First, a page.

LANDOVER, MARYLAND - MARCH 18: Mercelles McKinght has his photograph taken by volunteer Marion Solomon as he receives the Moderna COVID-19 vaccine from pharmacist Birdena Kendrick at First Baptist Church of Highland Park March 18, 2021 in Landover, Maryland. McKnight asked that his photo be taken so he could prove to his wife that he got the vaccine. The vaccination site is part of the Maryland Vaccine Equity Task Force's effort to partners with all 24 of Maryland's local health departments to focus coronavirus vaccination efforts on "underserved, vulnerable, and hard-to-reach populations to ensure the equitable delivery of vaccines." (Photo by Chip Somodevilla/Getty Images)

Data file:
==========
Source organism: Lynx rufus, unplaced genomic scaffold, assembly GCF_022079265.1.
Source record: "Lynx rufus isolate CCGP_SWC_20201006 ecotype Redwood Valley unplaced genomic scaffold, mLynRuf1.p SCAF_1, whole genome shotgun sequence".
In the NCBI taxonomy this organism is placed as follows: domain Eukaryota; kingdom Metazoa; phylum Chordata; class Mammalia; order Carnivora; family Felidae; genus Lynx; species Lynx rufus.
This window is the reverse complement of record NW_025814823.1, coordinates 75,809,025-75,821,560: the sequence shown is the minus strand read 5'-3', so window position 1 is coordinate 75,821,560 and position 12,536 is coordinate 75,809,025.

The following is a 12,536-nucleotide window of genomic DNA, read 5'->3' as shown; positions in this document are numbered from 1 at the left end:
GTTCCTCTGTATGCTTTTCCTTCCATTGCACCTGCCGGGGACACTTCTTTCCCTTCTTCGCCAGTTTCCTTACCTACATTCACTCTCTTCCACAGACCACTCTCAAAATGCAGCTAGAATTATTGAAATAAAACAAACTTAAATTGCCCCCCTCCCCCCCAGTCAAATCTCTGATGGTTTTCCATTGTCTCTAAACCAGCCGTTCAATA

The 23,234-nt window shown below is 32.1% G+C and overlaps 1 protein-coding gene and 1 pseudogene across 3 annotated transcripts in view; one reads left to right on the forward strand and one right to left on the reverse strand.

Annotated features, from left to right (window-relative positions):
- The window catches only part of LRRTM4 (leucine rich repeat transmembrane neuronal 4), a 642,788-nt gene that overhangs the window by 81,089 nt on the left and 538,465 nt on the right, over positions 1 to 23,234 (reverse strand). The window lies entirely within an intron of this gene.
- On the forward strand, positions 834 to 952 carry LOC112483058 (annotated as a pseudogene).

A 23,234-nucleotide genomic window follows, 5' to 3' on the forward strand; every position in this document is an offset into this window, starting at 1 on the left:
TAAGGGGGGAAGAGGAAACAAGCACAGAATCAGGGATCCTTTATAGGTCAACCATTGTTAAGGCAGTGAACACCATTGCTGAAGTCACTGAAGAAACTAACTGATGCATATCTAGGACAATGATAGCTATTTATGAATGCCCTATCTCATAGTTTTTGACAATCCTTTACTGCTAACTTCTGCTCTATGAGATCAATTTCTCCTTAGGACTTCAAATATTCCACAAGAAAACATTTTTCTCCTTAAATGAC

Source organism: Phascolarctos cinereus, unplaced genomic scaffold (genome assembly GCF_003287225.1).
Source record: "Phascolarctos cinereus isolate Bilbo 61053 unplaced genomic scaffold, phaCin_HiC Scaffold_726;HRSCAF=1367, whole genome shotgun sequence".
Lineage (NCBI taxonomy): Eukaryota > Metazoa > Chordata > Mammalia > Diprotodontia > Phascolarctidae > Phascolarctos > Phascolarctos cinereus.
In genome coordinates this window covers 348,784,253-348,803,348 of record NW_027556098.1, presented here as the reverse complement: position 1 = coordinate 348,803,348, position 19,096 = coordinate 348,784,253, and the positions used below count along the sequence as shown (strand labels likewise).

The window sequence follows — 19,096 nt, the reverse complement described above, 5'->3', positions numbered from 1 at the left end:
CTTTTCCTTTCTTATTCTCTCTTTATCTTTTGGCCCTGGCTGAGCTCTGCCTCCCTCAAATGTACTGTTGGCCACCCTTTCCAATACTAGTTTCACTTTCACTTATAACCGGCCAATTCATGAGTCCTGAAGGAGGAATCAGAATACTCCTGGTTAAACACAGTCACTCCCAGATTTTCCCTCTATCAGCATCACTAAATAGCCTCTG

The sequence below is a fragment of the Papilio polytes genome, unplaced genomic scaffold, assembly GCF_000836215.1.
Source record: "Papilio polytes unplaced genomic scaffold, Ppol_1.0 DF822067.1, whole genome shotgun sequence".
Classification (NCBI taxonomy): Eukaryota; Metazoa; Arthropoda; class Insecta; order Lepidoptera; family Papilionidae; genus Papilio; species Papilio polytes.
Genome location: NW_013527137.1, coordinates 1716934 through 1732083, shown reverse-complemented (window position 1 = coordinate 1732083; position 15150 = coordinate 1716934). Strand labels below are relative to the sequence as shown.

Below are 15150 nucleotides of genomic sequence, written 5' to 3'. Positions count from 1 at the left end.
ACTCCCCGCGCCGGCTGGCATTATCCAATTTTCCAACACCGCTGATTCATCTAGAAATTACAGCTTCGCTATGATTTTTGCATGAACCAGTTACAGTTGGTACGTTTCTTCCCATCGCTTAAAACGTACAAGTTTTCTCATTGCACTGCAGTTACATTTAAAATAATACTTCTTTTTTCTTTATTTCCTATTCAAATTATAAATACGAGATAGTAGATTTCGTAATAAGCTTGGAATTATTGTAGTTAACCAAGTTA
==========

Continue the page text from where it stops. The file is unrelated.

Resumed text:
Experts: Stop Posting Your Vaccine Cards On Social Media

Posting a photo of your vaccine card is one of the hottest social media trends of the moment – but it’s one you should probably skip.
Experts warn that those photos often contain personal information that can be exploited by hackers. Even if it’s not much, it could be the last ‘piece of the puzzle’ an identity thief needs to complete the picture.
Still want to celebrate your shot? Post a picture of your vaccination sticker instead.
Are you guilty of sharing a ‘vaccine selfie’? How tightly do you control your information online?